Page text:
Jewels and diamonds are small, easily transported, and concealed and by virtue of their value and beauty are often either displayed flamboyantly or guarded zealously; that makes them conspicuous and prime targets in a sort of Catch-22 situation.
Through all the examples cited below two things become abundantly clear. First, a successful heist typically requires inside help. And second, while the thieves may be caught, the diamonds are almost never found in international heists while back home the booty is often partially or wholly recovered along with the perpetrators.
For diamond thieves, airports seem to be hotbeds of activity. In late 2007 diamonds worth Rs 5 crore were stolen from Mumbai's Chattrapati Shivaji International airport, by casual labourers at the airport. While the loot was recovered by the police, another more recent diamond heist on a Jet Airways flight to Brussels in 2013 remains unsolved. Diamonds worth Rs 3.89 crore simply went missing from a consignment that contained sealed 24 packets of diamonds. The flight's scheduled departure time was 1.55am, but it left only at 5am pointing to ‘inside help’ in the theft.
Two other thefts at international airports remain in public memory as examples of the thieves’ sheer audacity and meticulous planning. The first at Schiphol Airport, Amsterdam in 2005 saw a haul of $118 million (unconfirmed). On Feb 25, thieves wearing stolen KLM uniforms and driving a stolen KLM truck drove right up to a truck carrying rough diamonds intended for a flight to Antwerp. In full public view, the team forced the drivers out of the truck at gunpoint, hopped into the truck and drove away.
In 2013, a gang of eight armed thieves used a similar modus operandi in what was Europe's highest-value airport-tarmac holdup in a decade to steal rough and polished diamonds from Brussels Airport. Authorities didn't detail exactly what was stolen, so estimates of the value of the goods varied from $50 million to $350 million.
The gunmen wearing police uniforms raced up to the plane in cars with flashing lights and stole more than 120 packages of diamonds driving in and out of a hole in the airport’s security fence.
In both instances investigators failed to recover the stones or arrest the thieves.
Diamond Districts Beware
If you thought precious cargo in transit was the only kind under threat, think again. Some of the world’s most heavily guarded safes have been looted again and again in countries around the world. In 2007 diamonds worth Rs 10 crores were stolen from Mumbai's diamond market in the Panchratna building that houses diamonds worth crores and is surrounded by heavy security. Here too police suspect inside help as there were no signs of forced entry at the main entrance. A more Hollywood-esque heist at the Antwerp Diamond Center in Belgium back in 2003 saw a whopping $100 million haul in a complex crime. The underground vault of the Antwerp Diamond Center building houses 160 safety deposit boxes where diamond brokers leave their stones while brokering deals. 123 vaults were emptied by at least four people who had been planning the theft for years. From renting office space in the building two years ago to analysing the alarm system and learning to bypass it; the thieves left no stone unturned to make this daring heist a success.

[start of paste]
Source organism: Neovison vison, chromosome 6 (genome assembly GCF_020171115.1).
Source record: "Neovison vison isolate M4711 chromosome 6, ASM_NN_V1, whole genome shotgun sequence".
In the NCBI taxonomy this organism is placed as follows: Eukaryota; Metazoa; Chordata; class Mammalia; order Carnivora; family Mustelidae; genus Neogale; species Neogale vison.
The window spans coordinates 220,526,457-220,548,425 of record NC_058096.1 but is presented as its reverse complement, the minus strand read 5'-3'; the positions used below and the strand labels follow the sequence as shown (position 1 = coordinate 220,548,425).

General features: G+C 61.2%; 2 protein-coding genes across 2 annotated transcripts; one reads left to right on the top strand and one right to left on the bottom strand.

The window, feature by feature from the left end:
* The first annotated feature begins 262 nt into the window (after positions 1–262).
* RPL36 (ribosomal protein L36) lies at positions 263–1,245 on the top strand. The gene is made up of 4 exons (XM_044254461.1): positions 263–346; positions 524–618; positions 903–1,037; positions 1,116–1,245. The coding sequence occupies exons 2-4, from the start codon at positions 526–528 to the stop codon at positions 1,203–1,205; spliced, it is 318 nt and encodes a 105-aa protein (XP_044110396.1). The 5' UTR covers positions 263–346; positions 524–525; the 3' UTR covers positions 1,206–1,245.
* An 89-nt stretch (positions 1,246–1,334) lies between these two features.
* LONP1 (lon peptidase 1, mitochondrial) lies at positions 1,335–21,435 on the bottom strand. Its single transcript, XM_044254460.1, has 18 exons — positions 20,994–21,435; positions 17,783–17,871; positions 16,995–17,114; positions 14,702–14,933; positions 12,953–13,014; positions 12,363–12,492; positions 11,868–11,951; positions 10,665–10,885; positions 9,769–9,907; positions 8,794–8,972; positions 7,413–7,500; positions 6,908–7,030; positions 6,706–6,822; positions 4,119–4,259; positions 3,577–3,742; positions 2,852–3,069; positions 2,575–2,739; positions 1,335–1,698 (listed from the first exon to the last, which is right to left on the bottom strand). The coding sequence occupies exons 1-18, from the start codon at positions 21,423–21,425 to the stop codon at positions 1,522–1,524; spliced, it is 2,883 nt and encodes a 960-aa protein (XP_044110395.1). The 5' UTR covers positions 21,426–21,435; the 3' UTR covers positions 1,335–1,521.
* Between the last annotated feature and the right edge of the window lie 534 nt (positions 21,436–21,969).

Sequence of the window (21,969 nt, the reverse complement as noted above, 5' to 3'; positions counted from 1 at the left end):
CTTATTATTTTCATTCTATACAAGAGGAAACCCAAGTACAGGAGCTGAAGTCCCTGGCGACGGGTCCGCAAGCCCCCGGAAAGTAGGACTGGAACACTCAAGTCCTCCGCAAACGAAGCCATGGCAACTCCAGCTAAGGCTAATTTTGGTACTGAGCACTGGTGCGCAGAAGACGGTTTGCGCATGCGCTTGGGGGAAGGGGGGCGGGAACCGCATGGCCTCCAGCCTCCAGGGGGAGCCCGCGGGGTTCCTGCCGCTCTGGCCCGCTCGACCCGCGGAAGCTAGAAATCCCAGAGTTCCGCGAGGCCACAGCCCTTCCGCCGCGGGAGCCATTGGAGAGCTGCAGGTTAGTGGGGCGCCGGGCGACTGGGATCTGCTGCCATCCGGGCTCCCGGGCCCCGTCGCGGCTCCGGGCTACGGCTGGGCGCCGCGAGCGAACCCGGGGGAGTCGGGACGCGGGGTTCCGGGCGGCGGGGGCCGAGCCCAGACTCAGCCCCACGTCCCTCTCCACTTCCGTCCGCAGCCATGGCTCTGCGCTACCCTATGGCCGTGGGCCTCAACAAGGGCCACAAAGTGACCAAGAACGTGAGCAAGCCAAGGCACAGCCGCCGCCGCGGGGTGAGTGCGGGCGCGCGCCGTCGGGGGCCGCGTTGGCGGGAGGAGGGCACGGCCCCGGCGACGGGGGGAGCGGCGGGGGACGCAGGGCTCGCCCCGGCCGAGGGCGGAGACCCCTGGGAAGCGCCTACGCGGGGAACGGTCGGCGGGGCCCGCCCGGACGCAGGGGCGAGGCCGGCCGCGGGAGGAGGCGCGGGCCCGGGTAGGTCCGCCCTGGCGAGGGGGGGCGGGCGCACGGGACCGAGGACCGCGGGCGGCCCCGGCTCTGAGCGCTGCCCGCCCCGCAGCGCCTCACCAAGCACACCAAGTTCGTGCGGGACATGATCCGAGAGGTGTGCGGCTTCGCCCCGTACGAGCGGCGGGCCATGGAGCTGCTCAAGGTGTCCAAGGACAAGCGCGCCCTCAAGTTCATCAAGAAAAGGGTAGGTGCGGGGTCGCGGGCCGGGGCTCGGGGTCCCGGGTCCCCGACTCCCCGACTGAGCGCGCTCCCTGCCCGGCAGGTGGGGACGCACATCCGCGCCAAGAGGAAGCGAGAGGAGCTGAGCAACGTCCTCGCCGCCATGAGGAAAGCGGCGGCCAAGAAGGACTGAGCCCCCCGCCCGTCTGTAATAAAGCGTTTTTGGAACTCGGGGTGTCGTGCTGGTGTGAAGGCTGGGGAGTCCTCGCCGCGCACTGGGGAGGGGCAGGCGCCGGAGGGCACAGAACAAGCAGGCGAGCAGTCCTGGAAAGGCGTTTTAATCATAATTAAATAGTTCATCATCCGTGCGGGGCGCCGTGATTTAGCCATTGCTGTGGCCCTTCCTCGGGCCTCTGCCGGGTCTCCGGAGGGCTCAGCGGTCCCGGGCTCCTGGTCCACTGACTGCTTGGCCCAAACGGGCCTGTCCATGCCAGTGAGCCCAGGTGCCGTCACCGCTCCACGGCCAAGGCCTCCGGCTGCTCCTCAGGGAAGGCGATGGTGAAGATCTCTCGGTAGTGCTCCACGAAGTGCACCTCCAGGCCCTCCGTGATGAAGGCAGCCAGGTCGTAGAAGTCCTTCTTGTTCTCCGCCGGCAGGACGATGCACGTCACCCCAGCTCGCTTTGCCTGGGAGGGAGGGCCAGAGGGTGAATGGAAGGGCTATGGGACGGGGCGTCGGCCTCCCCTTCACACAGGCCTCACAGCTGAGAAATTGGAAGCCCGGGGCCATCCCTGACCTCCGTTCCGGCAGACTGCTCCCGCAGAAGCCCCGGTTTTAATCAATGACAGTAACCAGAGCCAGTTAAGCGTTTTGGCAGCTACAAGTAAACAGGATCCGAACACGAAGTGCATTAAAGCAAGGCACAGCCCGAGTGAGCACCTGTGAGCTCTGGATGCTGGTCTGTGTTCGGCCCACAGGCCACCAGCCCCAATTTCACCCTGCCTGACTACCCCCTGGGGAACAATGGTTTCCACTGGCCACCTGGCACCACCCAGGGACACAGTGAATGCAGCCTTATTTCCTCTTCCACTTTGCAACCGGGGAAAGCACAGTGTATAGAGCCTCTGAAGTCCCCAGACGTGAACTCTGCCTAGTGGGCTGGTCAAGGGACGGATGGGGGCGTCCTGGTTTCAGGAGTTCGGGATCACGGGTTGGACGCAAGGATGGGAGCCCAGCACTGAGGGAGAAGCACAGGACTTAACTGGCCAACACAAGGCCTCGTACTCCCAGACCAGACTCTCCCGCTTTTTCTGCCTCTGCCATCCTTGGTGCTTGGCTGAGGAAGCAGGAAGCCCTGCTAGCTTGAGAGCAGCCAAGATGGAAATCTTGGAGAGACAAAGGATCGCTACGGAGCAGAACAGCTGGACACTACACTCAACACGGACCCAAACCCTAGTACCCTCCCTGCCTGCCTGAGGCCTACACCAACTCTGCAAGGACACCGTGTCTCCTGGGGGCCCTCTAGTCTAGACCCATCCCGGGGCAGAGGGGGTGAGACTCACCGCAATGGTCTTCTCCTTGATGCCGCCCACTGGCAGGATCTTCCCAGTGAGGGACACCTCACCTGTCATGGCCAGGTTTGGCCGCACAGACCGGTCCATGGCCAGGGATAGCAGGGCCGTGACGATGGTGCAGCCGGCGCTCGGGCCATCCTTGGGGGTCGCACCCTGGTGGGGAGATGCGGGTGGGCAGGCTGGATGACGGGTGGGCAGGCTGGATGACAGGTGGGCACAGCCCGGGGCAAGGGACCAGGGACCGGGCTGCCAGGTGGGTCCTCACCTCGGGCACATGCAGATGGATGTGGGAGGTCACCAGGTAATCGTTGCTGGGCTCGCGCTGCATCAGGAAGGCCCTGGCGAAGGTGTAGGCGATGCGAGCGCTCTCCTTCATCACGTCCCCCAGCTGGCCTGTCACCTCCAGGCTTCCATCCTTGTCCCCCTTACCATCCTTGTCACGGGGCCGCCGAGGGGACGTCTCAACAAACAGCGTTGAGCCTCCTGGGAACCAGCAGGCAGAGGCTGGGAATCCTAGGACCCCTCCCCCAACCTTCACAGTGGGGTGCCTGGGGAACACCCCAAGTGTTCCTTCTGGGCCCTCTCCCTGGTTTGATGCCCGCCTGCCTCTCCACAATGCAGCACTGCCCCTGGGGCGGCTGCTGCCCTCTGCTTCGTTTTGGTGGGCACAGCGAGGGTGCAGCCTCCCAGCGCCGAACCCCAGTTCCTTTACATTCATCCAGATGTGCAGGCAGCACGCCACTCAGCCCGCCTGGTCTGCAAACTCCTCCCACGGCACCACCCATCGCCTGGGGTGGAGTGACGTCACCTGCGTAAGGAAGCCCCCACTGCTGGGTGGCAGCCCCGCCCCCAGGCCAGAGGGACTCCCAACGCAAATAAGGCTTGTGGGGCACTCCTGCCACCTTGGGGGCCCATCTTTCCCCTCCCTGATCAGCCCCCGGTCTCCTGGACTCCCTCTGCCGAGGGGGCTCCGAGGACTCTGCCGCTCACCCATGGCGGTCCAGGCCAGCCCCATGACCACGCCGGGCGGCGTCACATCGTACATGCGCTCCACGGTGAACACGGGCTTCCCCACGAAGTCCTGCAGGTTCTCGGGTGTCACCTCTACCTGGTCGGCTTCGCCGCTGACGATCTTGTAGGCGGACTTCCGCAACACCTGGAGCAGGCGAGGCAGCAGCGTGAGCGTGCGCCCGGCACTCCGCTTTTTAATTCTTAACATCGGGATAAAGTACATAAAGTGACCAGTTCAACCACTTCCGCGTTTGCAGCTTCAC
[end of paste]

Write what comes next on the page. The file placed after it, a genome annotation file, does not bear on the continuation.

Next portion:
The gang was identified as a group known as the School of Turin -- a "brilliant" group of professional thieves and nabbed by Antwerp police in Italy. However, the $100 million worth of loot was never found. The Italian police did discover some of the loot in a vault in Italy but by the time Antwerp authorities arrived to collect the find they were gone -- removed from yet another supposedly secure location.
Back home in 2011 a gang duplicated bank locker keys to carry out a diamond heist worth over Rs. 4 crore from the high-security vaults of the Bank of India's Opera House branch in Mumbai. Unlike the School of Turin thieves, the gang of four was arrested and the loot entirely recovered.
The gang had been operational for three years, stealing diamonds from eight of the 14 lockers they opened with the help of duplicate keys, the police said.
Stores and exhibitions
Stores and exhibitions too have been prime targets for jewel thieves of the literally hundreds of examples two reiterate the fact that jewels are almost never ‘totally safe.’ August 2010 saw a Rs.6.6 crore diamond theft that took place at the India International Jewellery Show (IIJS) in Mumbai despite a multi-layered security cordon and stringent checks. In this case the Mumbai police tracked the international crew of five perpetrators within 24 hours and retrieved most of the booty.
Back in 1994, the Carlton Hotel in Cannes, France became the target of one of the biggest gem heists ever with a reported $60 million worth of jewels being stolen by armed gunmen. Robbers sprayed machine gun fire and made away with jewels that were never recovered. As police investigated the crime scene, they quickly realized one important detail -- there were no bullet holes in the walls or ceilings. The robbers had been firing blanks.